Computer science senior Nam Vu is being held accountable for cheating after a classmate copied his project that he posted online for potential employers to see.
The office of Student Advocacy and Accountability decided Vu is responsible for violating the University’s code of conduct and he will receive a mark on his transcript despite his attempt to appeal Friday, March 16.
“It’s just not fair,” Vu said. “I don’t think the mistake was even that significant to be honest.”
When contacted about Vu’s case, the office of Student Advocacy and Accountability said to refer to their website for any questions or concerns regarding the accountability process, policy and procedures. SAA is required by federal law to follow the Family Education Rights and Privacy Act, which prevents the University from sharing a students educational records with anyone other than that student, or their designated guardian should they choose one.
Vu said SAA officials told him that it is a learning process, but he believes he has learned enough already going through the process of trying to appeal.
“The reason why all this happened at all is because I’m enthusiastic about the subject,” Vu said. “A lot of students would just finish the homework and that’s it. I’m so enthusiastic about computer science that I’m posting my work on my personal portfolio. I’m not only showcasing my work, I’m showcasing what we’re doing here at LSU, and yet that is the reason why I’m being punished.”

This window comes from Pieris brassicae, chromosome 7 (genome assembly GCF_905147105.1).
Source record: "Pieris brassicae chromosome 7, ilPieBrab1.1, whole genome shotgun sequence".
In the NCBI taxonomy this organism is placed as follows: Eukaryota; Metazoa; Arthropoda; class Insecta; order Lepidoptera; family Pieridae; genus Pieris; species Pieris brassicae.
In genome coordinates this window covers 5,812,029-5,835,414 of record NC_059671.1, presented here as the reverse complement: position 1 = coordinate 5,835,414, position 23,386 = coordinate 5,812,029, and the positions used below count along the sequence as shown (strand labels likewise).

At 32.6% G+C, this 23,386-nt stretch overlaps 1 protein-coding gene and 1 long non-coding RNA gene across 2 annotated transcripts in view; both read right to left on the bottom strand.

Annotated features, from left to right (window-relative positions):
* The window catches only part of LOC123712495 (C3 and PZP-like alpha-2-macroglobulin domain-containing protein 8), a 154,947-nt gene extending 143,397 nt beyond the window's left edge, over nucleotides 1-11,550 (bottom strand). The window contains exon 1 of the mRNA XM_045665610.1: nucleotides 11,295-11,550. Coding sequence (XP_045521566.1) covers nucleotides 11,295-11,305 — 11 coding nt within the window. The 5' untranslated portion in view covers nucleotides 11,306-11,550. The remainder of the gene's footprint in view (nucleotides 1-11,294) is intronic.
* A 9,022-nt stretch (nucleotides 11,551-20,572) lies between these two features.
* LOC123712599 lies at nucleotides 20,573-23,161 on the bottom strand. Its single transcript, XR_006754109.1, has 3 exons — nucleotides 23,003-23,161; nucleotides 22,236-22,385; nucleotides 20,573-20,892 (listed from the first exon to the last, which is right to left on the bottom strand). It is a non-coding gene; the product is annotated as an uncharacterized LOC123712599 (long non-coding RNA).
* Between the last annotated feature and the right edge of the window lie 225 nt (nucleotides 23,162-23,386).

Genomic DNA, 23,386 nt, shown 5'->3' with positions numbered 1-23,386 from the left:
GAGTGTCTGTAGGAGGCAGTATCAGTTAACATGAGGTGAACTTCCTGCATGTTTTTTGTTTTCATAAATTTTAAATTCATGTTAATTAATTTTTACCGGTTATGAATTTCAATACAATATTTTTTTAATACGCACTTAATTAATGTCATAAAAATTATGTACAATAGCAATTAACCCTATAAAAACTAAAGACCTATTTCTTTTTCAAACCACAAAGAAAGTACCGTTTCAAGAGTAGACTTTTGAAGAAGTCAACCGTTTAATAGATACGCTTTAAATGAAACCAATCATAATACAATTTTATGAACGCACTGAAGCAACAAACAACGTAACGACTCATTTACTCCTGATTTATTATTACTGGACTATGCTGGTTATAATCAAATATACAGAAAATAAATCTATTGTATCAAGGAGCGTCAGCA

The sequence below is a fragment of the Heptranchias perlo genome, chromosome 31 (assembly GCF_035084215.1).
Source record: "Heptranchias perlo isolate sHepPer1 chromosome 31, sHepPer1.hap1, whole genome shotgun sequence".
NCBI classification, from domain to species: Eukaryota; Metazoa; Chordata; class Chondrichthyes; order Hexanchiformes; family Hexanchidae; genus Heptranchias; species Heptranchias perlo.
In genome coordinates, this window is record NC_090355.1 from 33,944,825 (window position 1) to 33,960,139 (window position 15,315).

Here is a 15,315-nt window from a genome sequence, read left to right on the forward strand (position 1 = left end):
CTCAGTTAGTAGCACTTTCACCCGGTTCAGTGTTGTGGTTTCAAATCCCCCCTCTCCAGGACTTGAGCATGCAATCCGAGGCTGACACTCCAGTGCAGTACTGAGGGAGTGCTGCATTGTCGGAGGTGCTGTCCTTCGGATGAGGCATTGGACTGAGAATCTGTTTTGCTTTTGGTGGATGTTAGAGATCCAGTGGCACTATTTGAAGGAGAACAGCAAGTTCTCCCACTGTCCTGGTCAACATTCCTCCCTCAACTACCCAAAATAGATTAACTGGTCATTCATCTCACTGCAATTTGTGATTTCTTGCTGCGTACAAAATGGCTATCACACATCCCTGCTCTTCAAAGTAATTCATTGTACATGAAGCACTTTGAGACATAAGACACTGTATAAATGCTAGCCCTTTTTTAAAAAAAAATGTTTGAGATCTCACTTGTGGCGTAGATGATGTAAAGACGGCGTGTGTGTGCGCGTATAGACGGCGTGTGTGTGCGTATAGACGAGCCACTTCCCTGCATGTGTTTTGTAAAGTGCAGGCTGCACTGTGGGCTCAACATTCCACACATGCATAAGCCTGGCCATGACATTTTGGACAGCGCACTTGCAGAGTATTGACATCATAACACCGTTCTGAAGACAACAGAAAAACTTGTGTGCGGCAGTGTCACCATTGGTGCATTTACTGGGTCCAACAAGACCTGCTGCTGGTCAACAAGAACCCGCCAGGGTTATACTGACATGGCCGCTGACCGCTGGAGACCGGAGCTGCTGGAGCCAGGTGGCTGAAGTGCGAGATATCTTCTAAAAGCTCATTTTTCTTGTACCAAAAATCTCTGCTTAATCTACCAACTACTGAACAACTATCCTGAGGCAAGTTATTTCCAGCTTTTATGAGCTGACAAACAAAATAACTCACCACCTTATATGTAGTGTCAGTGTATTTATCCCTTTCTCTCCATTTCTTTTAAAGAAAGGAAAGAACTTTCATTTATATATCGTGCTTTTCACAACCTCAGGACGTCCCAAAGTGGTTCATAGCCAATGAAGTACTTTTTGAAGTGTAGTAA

This is Vu’s seventh year in college as he is pursuing a second degree.
After attempting to negotiate with the office, Vu has decided to accept responsibility and write the required essay on discipline because he does not have the time to continue advocating his case, he said.
“It hurt me emotionally,” Vu said. “Discipline has always been my number one priority. Everyone who knows me knows that my number one goal is to become a professor and the first thing I will teach my students is discipline.”
Along with work and school he is also balancing job interviews. After learning about his case, the Cajun Navy offered Vu a job.